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dc.contributor.advisorSitas, Aristides.
dc.creatorWebber, June Anne.
dc.date.accessioned2012-02-21T10:12:16Z
dc.date.available2012-02-21T10:12:16Z
dc.date.created2000
dc.date.issued2000
dc.identifier.urihttp://hdl.handle.net/10413/5071
dc.descriptionThesis (Ph.D.)-University of Natal, Durban, 2000.
dc.description.abstractThis ethnographic study of nurses at King Edward VIII Hospital in Durban, South Africa was designed to seek insights into the lives of women as nurses during the socio-political transition of the 1990's. It suggests that this period of dramatic political change in the country created spaces for redressing uneven social relations and chronic disparities faced by nurses in their personal and professional lives, particularly those constructed through the social engineering of apartheid policies. The study describes the particular evolution of nursing in South Africa, the process undertaken to unify the professional nursing associations formed through the 1980's and the national labour unrest that rippled through the health care system between 1994 and 1996. It considers the diverse locations of nurses as the backbone of the healthcare system, primarily in their capacities as professionals, managers, care-providers, team-players and colleagues and describes practices that operate to constrain nurses as women and health care practitioners. Feminist, post-structural perspectives framed the theoretical approach taken in this qualitative study. These were guided by Foucauldian theories of knowledge, power and discourse, and feminist contributions regarding resistance and agency. Over the course of four years in the field, methods of participant observation and in-depth interviews were employed to develop insights into the subject locations of nurses in their private and public lives. Twenty-six nurses of the professional and subprofessional categories contributed to the main narratives. In addition, a series of interviews were undertaken with key informants from the medical, paramedical, nursing and administrative services. The study illustrates the practices of patriarchal, institutional and organisational relations of power that intersected and dominated the realities of the nurses in all spheres of their day-to-day lives. Within the post-colonial moment in South Africa, these were conceptualized as subaltern institutional relations. The study found that as a consequence of their subjugation within the subaltern institutional relations, the realities of nurses were diverse, divergent, and fragmented. It argues that these relations imbued a lack of professional and personal coherence that impaired the capacity of nurses to contest the chronic professional and work place disparities. Often multiple and compounding in their manifestation, these relations and practices reinforced the isolation of nurses, compounding their incapacity to meaningful challenge professional and personal obstacles during the socio-political transition of the 1990's.en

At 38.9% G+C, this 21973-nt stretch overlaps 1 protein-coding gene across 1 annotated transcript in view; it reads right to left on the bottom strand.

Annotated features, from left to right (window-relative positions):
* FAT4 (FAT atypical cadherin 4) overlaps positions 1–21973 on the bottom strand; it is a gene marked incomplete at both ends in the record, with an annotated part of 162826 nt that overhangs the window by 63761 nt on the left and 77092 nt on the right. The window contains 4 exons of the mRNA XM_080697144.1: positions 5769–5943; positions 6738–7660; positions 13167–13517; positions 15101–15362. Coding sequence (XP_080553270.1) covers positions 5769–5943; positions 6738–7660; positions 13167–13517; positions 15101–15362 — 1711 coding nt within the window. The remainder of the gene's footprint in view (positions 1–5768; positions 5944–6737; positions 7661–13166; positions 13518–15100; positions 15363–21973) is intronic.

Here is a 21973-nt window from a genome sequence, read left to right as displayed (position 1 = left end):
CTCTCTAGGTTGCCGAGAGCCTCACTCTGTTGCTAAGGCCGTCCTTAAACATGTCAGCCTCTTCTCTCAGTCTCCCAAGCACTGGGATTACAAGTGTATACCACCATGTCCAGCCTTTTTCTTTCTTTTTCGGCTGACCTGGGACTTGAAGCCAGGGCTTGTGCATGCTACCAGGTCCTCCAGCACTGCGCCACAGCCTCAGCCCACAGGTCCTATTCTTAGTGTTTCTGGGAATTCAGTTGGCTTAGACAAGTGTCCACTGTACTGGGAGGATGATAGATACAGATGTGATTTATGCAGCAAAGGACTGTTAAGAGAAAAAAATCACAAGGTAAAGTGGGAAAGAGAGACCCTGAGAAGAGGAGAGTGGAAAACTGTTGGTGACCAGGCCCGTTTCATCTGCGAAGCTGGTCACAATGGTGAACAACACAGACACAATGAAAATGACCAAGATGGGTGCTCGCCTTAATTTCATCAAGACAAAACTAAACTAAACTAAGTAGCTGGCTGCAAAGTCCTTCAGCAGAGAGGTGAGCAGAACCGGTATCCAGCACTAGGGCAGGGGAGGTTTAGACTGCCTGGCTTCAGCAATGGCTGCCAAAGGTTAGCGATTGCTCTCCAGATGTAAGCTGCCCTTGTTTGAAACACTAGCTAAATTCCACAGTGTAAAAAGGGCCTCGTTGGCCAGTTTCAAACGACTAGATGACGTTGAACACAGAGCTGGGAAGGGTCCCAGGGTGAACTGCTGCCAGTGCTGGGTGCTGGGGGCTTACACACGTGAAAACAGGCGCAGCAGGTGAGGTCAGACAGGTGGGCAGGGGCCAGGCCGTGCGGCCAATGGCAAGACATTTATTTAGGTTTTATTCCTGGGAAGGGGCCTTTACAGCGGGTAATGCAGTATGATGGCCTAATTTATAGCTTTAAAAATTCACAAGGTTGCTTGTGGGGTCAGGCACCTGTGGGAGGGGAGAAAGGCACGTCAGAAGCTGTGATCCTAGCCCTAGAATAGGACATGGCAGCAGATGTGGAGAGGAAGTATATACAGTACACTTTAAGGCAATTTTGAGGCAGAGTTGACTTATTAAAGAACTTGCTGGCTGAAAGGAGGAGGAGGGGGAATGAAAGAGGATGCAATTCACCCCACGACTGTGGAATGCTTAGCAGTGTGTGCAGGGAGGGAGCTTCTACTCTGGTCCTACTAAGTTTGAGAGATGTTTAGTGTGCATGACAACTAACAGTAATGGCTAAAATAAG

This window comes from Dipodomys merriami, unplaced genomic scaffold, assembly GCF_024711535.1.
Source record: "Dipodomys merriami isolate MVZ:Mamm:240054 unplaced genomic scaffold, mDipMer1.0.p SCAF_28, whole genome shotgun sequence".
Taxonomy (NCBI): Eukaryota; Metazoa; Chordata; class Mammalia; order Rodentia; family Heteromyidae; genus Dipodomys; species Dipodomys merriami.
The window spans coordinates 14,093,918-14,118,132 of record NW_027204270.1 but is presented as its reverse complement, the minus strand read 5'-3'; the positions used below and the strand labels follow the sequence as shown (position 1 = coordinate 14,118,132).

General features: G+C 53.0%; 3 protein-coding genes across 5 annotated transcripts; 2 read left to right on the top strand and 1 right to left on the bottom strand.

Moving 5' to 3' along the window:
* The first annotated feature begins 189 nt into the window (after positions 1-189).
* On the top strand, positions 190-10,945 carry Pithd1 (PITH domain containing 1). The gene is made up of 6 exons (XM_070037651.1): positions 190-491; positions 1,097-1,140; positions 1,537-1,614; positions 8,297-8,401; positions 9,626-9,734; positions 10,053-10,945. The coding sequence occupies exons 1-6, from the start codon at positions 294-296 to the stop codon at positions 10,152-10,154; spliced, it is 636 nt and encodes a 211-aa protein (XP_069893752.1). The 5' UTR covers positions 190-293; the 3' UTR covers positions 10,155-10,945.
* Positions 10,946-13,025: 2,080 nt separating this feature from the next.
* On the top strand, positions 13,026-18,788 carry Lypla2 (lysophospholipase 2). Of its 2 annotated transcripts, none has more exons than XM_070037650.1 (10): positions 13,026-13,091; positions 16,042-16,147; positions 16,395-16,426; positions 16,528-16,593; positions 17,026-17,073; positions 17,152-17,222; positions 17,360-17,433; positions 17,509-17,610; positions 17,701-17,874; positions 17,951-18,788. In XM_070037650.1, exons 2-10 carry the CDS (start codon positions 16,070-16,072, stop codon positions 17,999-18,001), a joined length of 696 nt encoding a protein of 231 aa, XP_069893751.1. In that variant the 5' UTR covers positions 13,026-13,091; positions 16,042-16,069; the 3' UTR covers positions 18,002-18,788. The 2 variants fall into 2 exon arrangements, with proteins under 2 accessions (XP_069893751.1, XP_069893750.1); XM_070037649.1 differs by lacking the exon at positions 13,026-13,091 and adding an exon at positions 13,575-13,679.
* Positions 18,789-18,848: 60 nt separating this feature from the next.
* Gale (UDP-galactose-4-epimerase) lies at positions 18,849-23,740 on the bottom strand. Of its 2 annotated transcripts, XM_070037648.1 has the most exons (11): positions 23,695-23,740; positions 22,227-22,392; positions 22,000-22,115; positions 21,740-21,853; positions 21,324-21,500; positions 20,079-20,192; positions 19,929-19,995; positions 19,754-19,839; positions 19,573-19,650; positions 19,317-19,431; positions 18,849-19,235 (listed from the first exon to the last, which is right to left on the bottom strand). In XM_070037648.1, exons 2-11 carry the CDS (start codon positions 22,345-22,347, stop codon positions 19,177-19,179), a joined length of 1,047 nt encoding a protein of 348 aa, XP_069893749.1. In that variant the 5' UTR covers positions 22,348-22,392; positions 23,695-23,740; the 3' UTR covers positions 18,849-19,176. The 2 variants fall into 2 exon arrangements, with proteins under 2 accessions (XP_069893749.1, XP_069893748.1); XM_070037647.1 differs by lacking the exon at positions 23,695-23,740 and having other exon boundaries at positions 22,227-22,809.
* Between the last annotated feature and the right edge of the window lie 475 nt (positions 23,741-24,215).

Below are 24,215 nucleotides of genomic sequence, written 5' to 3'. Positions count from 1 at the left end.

dc.language.isoenen
dc.subjectNurses--KwaZulu-Natal.en
dc.subjectKing Edward VIII Hospital (Durban)en
dc.subjectNurses--Job stress.en
dc.subjectNursing--South Africa.en
dc.subjectTheses--Sociology.en
dc.titleFragmented, frustrated and trapped : nurses in post-apartheid transition at King Edward VIII hospital, Durban.en
dc.typeThesisen


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